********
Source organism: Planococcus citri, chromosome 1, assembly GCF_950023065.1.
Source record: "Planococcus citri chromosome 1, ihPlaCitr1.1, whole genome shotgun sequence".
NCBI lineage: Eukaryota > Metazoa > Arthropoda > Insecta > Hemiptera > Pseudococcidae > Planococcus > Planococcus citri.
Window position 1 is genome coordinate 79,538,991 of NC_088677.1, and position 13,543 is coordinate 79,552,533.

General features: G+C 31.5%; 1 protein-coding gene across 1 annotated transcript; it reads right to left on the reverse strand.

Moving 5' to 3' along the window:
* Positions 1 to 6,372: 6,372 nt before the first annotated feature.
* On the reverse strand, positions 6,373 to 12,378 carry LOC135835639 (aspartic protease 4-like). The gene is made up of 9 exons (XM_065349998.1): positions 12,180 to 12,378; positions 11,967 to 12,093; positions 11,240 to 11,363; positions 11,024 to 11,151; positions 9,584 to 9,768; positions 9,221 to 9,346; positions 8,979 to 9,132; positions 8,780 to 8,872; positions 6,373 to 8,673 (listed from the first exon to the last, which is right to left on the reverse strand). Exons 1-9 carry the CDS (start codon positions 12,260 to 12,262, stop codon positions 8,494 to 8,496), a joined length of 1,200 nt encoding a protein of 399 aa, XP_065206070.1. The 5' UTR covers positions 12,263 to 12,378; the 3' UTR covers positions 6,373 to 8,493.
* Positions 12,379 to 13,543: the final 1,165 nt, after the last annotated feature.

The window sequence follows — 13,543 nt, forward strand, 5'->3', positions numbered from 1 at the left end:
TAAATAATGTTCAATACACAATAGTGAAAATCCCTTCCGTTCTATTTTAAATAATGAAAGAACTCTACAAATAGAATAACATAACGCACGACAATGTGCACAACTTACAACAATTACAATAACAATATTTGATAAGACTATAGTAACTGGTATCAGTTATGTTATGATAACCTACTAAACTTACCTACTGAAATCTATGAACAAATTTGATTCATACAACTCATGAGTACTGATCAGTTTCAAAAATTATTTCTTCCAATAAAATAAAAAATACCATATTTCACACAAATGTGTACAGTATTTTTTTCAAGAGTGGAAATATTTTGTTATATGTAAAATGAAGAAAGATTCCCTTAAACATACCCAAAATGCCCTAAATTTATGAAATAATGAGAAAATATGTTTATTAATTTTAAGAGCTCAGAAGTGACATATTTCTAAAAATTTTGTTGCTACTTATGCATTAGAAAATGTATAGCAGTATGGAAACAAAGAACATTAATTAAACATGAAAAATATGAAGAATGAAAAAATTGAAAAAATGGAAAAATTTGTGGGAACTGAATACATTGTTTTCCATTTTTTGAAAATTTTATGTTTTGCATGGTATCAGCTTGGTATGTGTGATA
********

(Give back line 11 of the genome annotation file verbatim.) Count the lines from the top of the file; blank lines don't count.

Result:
TAAATAATGTTCAATACACAATAGTGAAAATCCCTTCCGTTCTATTTTAAATAATGAAAGAACTCTACAAATAGAATAACATAACGCACGACAATGTGCACAACTTACAACAATTACAATAACAATATTTGATAAGACTATAGTAACTGGTATCAGTTATGTTATGATAACCTACTAAACTTACCTACTGAAATCTATGAACAAATTTGATTCATACAACTCATGAGTACTGATCAGTTTCAAAAATTATTTCTTCCAATAAAATAAAAAATACCATATTTCACACAAATGTGTACAGTATTTTTTTCAAGAGTGGAAATATTTTGTTATATGTAAAATGAAGAAAGATTCCCTTAAACATACCCAAAATGCCCTAAATTTATGAAATAATGAGAAAATATGTTTATTAATTTTAAGAGCTCAGAAGTGACATATTTCTAAAAATTTTGTTGCTACTTATGCATTAGAAAATGTATAGCAGTATGGAAACAAAGAACATTAATTAAACATGAAAAATATGAAGAATGAAAAAATTGAAAAAATGGAAAAATTTGTGGGAACTGAATACATTGTTTTCCATTTTTTGAAAATTTTATGTTTTGCATGGTATCAGCTTGGTATGTGTGATA